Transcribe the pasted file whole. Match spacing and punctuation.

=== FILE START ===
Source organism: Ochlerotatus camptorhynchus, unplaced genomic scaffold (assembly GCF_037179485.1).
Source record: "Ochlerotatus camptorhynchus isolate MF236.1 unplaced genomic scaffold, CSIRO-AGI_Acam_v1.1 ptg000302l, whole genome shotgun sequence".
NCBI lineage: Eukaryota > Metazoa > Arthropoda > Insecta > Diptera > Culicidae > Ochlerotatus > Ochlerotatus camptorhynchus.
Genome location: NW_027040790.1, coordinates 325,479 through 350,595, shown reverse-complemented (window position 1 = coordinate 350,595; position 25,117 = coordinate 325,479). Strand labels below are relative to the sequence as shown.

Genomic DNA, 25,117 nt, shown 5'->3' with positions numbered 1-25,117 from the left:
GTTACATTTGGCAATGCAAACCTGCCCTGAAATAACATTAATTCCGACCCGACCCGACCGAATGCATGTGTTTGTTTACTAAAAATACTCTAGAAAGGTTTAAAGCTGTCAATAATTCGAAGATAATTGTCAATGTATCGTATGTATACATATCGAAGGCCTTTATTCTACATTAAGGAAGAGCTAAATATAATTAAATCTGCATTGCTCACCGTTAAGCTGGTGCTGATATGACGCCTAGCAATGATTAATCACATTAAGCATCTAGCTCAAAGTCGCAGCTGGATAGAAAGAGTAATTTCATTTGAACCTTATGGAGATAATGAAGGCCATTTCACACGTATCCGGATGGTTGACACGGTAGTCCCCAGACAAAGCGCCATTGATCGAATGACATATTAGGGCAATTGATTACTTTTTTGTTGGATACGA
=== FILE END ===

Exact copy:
Source organism: Ochlerotatus camptorhynchus, unplaced genomic scaffold (assembly GCF_037179485.1).
Source record: "Ochlerotatus camptorhynchus isolate MF236.1 unplaced genomic scaffold, CSIRO-AGI_Acam_v1.1 ptg000302l, whole genome shotgun sequence".
NCBI lineage: Eukaryota > Metazoa > Arthropoda > Insecta > Diptera > Culicidae > Ochlerotatus > Ochlerotatus camptorhynchus.
Genome location: NW_027040790.1, coordinates 325,479 through 350,595, shown reverse-complemented (window position 1 = coordinate 350,595; position 25,117 = coordinate 325,479). Strand labels below are relative to the sequence as shown.

Genomic DNA, 25,117 nt, shown 5'->3' with positions numbered 1-25,117 from the left:
GTTACATTTGGCAATGCAAACCTGCCCTGAAATAACATTAATTCCGACCCGACCCGACCGAATGCATGTGTTTGTTTACTAAAAATACTCTAGAAAGGTTTAAAGCTGTCAATAATTCGAAGATAATTGTCAATGTATCGTATGTATACATATCGAAGGCCTTTATTCTACATTAAGGAAGAGCTAAATATAATTAAATCTGCATTGCTCACCGTTAAGCTGGTGCTGATATGACGCCTAGCAATGATTAATCACATTAAGCATCTAGCTCAAAGTCGCAGCTGGATAGAAAGAGTAATTTCATTTGAACCTTATGGAGATAATGAAGGCCATTTCACACGTATCCGGATGGTTGACACGGTAGTCCCCAGACAAAGCGCCATTGATCGAATGACATATTAGGGCAATTGATTACTTTTTTGTTGGATACGA